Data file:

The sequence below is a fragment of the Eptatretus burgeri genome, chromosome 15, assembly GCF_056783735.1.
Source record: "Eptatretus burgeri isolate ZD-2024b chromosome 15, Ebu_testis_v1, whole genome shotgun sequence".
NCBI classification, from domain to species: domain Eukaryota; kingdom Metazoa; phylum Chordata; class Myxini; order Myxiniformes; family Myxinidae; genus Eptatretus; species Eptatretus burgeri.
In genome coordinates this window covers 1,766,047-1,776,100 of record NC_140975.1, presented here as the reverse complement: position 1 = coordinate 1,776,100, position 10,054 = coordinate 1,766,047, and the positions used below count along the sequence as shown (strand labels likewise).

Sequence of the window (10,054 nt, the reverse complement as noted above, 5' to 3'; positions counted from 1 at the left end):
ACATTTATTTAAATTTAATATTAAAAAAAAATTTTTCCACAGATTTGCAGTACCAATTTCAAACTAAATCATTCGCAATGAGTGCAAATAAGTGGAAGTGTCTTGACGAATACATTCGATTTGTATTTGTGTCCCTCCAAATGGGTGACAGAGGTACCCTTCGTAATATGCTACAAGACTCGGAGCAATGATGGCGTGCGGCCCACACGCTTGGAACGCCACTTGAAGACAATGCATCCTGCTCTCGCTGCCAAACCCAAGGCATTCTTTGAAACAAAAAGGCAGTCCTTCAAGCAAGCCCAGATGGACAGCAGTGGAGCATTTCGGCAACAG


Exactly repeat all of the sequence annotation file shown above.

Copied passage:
The sequence below is a fragment of the Eptatretus burgeri genome, chromosome 15, assembly GCF_056783735.1.
Source record: "Eptatretus burgeri isolate ZD-2024b chromosome 15, Ebu_testis_v1, whole genome shotgun sequence".
NCBI classification, from domain to species: domain Eukaryota; kingdom Metazoa; phylum Chordata; class Myxini; order Myxiniformes; family Myxinidae; genus Eptatretus; species Eptatretus burgeri.
In genome coordinates this window covers 1,766,047-1,776,100 of record NC_140975.1, presented here as the reverse complement: position 1 = coordinate 1,776,100, position 10,054 = coordinate 1,766,047, and the positions used below count along the sequence as shown (strand labels likewise).

Sequence of the window (10,054 nt, the reverse complement as noted above, 5' to 3'; positions counted from 1 at the left end):
ACATTTATTTAAATTTAATATTAAAAAAAAATTTTTCCACAGATTTGCAGTACCAATTTCAAACTAAATCATTCGCAATGAGTGCAAATAAGTGGAAGTGTCTTGACGAATACATTCGATTTGTATTTGTGTCCCTCCAAATGGGTGACAGAGGTACCCTTCGTAATATGCTACAAGACTCGGAGCAATGATGGCGTGCGGCCCACACGCTTGGAACGCCACTTGAAGACAATGCATCCTGCTCTCGCTGCCAAACCCAAGGCATTCTTTGAAACAAAAAGGCAGTCCTTCAAGCAAGCCCAGATGGACAGCAGTGGAGCATTTCGGCAACAG